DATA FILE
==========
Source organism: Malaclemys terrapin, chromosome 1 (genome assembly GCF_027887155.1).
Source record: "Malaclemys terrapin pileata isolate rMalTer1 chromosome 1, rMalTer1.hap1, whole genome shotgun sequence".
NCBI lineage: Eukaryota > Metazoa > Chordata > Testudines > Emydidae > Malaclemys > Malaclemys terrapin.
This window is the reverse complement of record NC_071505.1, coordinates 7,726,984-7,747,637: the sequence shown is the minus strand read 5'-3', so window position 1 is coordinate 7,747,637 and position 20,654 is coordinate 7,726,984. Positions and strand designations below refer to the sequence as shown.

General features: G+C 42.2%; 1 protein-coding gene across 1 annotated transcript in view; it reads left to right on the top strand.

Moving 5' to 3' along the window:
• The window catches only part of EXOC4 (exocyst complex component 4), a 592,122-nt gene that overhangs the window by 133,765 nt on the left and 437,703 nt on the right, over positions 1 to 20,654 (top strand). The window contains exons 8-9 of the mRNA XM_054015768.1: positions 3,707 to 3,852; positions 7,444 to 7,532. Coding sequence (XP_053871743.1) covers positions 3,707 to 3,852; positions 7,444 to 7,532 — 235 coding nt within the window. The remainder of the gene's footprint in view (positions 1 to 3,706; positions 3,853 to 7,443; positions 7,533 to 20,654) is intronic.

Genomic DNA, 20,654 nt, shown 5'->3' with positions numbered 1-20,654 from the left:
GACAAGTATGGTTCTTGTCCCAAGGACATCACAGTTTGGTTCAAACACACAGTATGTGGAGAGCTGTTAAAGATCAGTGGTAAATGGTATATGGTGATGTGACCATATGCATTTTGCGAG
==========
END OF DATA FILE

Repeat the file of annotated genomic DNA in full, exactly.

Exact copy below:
Source organism: Malaclemys terrapin, chromosome 1 (genome assembly GCF_027887155.1).
Source record: "Malaclemys terrapin pileata isolate rMalTer1 chromosome 1, rMalTer1.hap1, whole genome shotgun sequence".
NCBI lineage: Eukaryota > Metazoa > Chordata > Testudines > Emydidae > Malaclemys > Malaclemys terrapin.
This window is the reverse complement of record NC_071505.1, coordinates 7,726,984-7,747,637: the sequence shown is the minus strand read 5'-3', so window position 1 is coordinate 7,747,637 and position 20,654 is coordinate 7,726,984. Positions and strand designations below refer to the sequence as shown.

General features: G+C 42.2%; 1 protein-coding gene across 1 annotated transcript in view; it reads left to right on the top strand.

Moving 5' to 3' along the window:
• The window catches only part of EXOC4 (exocyst complex component 4), a 592,122-nt gene that overhangs the window by 133,765 nt on the left and 437,703 nt on the right, over positions 1 to 20,654 (top strand). The window contains exons 8-9 of the mRNA XM_054015768.1: positions 3,707 to 3,852; positions 7,444 to 7,532. Coding sequence (XP_053871743.1) covers positions 3,707 to 3,852; positions 7,444 to 7,532 — 235 coding nt within the window. The remainder of the gene's footprint in view (positions 1 to 3,706; positions 3,853 to 7,443; positions 7,533 to 20,654) is intronic.

Genomic DNA, 20,654 nt, shown 5'->3' with positions numbered 1-20,654 from the left:
GACAAGTATGGTTCTTGTCCCAAGGACATCACAGTTTGGTTCAAACACACAGTATGTGGAGAGCTGTTAAAGATCAGTGGTAAATGGTATATGGTGATGTGACCATATGCATTTTGCGAG